We were coming into the holidays and birthdays immediately following the holidays and feeling at a loss at what to give them. We have never been extravagant gift givers to the kids. Even still, it felt like every gift we had given them, even if something they wanted or needed, elicited immediate excitement and smiles, but was quickly forgotten.

In a few weeks I’d be asking them to pick the beloved gift off of the floor.

So we sat the boys down and told them of our opportunity to travel. But what it would mean for them. If they wanted to go places and see things, it would mean sacrifice. It would mean a super minimalist Christmas. And no birthday presents from us.

It would mean replacing gifts under the tree with memories that would last.

It would mean tough decisions. It would mean making the choice of going out to lunch after church, or going home for leftovers (leftovers it is). It would mean declining movies in theaters because we needed to save the money (hello, Redbox). It would mean sacrifice.

A deal was struck: we, the parents would do the heavy lifting, but the kids would have to support and contribute. No big Christmas, no birthday gifts, and they had to pitch in and help pay for the trip. Their profits from their weekly mowing job for a friend wouldn’t be spent on toys, it would be spent to pay for their passports. Perhaps any other money they were gifted from family would need to be saved for their trip spending money instead of Pokemon cards.

Istanbul, Turkey

They agreed, I think, not really because they fully understood, but because a vacation sounded fun.

Christmas was a fun day without gifts (no shocker there, but just in case you were wondering). We had a great day and it’s one of the Christmas days that that stands out to me the most. We played games, ate cinnamon rolls, and just relaxed with Nathan’s brother and sister-in-law.

After the hustle and bustle of the holidays were over, we left for our first international adventure.

We took Berlin by storm and then headed on to Africa. There were great memories, there were meltdowns. There were fun activities and there were moments that they were not loving it.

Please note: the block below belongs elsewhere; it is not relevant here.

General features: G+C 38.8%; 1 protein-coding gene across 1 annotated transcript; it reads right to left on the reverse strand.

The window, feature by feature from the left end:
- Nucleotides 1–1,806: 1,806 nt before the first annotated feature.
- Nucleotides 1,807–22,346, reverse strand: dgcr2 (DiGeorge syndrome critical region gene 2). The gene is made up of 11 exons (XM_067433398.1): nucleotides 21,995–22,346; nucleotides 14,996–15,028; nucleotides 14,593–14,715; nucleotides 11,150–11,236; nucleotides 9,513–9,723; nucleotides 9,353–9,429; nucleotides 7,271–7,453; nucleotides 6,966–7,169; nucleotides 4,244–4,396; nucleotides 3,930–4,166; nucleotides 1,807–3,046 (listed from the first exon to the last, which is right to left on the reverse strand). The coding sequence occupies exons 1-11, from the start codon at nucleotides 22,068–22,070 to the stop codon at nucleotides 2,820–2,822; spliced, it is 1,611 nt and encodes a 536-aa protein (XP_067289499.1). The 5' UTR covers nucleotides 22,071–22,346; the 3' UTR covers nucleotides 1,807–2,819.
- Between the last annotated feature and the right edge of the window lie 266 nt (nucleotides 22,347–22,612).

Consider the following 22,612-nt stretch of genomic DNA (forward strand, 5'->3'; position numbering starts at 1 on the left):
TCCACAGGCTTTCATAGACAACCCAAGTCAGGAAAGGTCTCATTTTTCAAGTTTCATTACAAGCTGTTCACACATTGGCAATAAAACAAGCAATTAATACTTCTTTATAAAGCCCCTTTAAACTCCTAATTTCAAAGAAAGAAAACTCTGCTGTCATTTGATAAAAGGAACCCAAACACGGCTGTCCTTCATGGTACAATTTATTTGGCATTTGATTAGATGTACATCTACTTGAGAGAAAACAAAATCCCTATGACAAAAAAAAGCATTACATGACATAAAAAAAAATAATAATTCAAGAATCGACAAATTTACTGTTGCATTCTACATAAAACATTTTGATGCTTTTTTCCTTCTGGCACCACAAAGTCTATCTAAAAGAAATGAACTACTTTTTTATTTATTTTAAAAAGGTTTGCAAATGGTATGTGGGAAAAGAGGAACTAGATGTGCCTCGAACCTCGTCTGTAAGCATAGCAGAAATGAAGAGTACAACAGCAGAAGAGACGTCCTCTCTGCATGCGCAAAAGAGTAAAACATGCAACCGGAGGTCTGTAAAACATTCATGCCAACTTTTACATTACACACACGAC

But we came. We saw. We made it home in one piece.

And we were hooked. More travel ensued.

We may not have a lot of material gifts to speak of in 2018, but boy, oh boy, do we have memories.

Berlin, Germany

Watching my kiddo have his first Nutella Crepe.

Feeling the silent shock as we stood over the spot where Hitler’s underground bunker lays.

Seeing the discomfort as we drove through some of the poverty in Africa.

Letting them help navigate through subway stations.

Bangkok Public Transit

Watching the glee on their face as they jumped into the Indian ocean for the first time.

Biking through olive groves and taking breaks to jump into Adriatic in Croatia.

Seeing history jump off the pages at Corrie Ten Boom’s home where she hid Jews in Haarlem, Amsterdam.

Dealing with jet lag, nausea from driving & flying, meltdowns from no sleep or weird food.

The good and the bad, they are all part of the package. They are shared memories that we’ll never forget.

There is something about traveling as a family unit that is somewhat of what Nathan describes as a “pressure cooker” experience. You are with each other constantly. The intensity is higher because you are all in a new place together. Often the minority. Often you don’t know the language. You get hangry with each other while you are simultaneously lost. You almost miss flights. But with all the stress and adventure, you grow closer. You make rich memories that are worth more than any gift under the tree. Some things, like 2.5 hour traffic jams in Bangkok, become things you can laugh about later over the dinner table back at home.

Amsterdam, Netherlands

It’s time with your kiddos with no distractions. When we take these trips together we work hard in advance to get all of our to-do lists accomplished. I’m not distracted by my bills, my jobs, or by social media. We are together, seeing things together, learning things together, trying new things together. It’s time with my family that I’ll always remember and cherish.

But with these amazing experiences comes sacrifice. I began to be concerned that the kids were going to feel like they were missing out on normal gifts, normal spending that a parent would spend on their child. Year one of no gifts, okay. But year two? I was afraid they’d tire of the new deal and begin to want again. I mean, after all, they are kids.

A few days ago the boys and I were in the car and the subject of how we’d celebrate their birthdays came up (we’re a spring birthday family around here–January, March, March, April, & May). I was waiting for them to tell me the new video game they wanted or whatever was the newest thing/toy that they desired. But instead, my March baby, for his golden birthday said, “Mom, we’ve got another trip coming up. I don’t really need anything for my birthday. A schnitzel in Germany is all I need!” Then the other (April birthday) piped in, “For our birthdays can we go camping? I really want to go camping!”

My heart swelled. They get it. They realize that things don’t last.

To end, I’m quoting my son, who concluded in a presentation to his class about his travels,

“They say traveling is the only thing you buy that makes you richer. It’s not the traveling that makes you rich, it’s the memories.”

Chang Mai, Thailand

Whether your next adventures take you to Azerbaijan or Atlanta, enjoy your people. Make memories that will last beyond the next gifting season.